TWEED police arrested a Queensland man after a short pursuit on Dry Dock Rd in Tweed Heads Thursday morning.
Tweed crime manager Detective Acting Inspector Saul Wiseman said the pursuit had only occurred because the driver was so heavily affected by drugs he couldn't control the car.
The 30-year-old Yamanto man was found in possession of a knife and drugs when he was arrested.
The man struggled with police before he was finally restrained.
He was charged with a number of driving offences, drug offences and property offences and is also wanted in Queensland on three outstanding warrants.
He was due to appear in Tweed Heads Local Court today.
The incident is just one of three police pursuits in the Tweed Byron Local Area Command in the last month.
The spate comes as the NSW government prepares to introduce legislation that could see vehicles involved in high-speed chases impounded.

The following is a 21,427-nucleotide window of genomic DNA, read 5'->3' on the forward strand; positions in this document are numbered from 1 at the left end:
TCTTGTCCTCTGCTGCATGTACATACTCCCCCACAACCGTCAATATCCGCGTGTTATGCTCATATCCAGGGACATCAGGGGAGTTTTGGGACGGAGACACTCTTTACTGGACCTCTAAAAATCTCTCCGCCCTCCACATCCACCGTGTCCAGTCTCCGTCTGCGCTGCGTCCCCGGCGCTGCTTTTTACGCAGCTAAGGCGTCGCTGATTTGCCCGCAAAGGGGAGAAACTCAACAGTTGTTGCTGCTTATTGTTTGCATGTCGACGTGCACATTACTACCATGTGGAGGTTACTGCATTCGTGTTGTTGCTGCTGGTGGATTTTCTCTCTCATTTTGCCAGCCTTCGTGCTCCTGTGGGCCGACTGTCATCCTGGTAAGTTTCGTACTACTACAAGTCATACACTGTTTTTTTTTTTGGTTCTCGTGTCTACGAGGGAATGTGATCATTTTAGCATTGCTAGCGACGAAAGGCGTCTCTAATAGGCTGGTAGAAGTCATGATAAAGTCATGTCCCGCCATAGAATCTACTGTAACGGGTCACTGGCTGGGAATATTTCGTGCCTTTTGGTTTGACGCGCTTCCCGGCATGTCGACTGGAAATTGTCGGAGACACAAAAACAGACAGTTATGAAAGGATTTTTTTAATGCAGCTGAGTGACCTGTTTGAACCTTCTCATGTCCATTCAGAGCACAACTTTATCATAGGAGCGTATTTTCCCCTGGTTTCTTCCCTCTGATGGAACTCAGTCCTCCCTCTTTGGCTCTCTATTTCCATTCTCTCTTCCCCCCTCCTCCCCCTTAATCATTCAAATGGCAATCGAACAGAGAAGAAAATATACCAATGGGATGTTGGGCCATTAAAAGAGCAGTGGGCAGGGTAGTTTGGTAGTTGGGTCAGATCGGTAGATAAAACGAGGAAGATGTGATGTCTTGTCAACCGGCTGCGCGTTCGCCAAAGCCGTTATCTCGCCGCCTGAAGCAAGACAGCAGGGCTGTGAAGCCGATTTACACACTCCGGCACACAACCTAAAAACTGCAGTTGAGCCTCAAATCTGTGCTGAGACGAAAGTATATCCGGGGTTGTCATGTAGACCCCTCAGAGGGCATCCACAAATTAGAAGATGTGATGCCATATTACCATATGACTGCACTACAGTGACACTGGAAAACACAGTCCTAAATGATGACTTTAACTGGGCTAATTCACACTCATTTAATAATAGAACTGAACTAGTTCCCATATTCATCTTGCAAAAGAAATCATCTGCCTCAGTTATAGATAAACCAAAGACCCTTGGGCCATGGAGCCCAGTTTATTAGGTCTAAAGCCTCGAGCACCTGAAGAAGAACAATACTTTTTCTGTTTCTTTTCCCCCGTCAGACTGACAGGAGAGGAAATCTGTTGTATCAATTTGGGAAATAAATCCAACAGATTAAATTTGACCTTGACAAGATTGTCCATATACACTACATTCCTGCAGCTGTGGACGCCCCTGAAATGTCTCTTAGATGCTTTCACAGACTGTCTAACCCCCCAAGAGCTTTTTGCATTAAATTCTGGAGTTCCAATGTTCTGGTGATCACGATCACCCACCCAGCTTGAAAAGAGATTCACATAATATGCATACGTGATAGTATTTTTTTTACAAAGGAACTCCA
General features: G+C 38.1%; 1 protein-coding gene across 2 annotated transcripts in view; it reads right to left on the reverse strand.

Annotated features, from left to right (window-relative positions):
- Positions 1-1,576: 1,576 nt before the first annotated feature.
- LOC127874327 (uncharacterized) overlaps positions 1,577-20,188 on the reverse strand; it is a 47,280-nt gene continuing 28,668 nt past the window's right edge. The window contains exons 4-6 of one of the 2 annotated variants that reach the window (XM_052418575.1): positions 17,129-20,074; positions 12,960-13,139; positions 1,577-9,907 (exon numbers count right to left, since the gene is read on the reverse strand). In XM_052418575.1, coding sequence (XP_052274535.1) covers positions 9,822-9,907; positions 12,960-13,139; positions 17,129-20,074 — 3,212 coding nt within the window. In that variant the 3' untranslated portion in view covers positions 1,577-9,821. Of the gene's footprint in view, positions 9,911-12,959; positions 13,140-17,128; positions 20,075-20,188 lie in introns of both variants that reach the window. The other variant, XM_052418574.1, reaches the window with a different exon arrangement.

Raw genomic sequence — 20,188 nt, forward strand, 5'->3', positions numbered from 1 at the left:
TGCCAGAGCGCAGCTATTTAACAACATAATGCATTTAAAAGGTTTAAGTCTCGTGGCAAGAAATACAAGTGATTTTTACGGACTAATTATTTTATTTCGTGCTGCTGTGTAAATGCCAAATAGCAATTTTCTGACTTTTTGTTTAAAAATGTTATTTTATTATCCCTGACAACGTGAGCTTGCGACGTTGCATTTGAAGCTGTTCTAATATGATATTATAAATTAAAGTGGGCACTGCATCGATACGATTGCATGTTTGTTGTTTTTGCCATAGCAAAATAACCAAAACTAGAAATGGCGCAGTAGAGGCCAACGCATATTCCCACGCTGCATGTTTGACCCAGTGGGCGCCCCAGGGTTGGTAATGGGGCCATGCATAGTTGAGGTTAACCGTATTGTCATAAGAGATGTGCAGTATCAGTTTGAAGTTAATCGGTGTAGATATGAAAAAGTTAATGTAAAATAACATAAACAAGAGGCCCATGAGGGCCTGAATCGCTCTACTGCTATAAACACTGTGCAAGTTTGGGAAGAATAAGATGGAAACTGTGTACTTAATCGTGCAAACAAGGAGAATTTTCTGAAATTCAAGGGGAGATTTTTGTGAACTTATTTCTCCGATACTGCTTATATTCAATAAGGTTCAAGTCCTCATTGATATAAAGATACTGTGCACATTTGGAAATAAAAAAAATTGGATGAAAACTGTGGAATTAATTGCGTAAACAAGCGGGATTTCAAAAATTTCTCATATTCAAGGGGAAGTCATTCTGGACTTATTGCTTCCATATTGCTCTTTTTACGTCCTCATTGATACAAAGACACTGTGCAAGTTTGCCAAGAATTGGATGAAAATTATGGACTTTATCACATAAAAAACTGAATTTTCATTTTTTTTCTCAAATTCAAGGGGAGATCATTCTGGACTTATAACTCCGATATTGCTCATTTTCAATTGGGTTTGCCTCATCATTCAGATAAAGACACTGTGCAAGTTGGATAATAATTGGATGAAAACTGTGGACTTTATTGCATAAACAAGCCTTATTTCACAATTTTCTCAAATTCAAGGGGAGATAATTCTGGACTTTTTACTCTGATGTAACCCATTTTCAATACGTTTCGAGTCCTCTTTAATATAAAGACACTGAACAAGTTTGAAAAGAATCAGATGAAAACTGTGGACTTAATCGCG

Currently, drivers in high-speed chases are subject to driver sanctions such as fines, good behaviour bonds and license disqualification.
The new legislation would see police able to enforce sanctions on the vehicle used in the pursuit as well, either through number plate confiscation or vehicles being impounded.
Previously, vehicle sanctions only applied to hooning offences such as street racing and burn-outs.
Tweed MP Geoff Provest has openly supported the new legislation.
He believes it presents a more immediate consequence as the loss of the vehicle would occur at the roadside whereas fines and prison sentences are often delayed in the court process and may seem like a remote possibility.
"Common sense tells us that if we reduce their access to a vehicle we reduce their ability to re-offend," Mr Provest said.
"The stupidity of some road users is deplorable, they put the community at risk.
"We must do everything in our power to support the police in their endeavours to present this type of behaviour."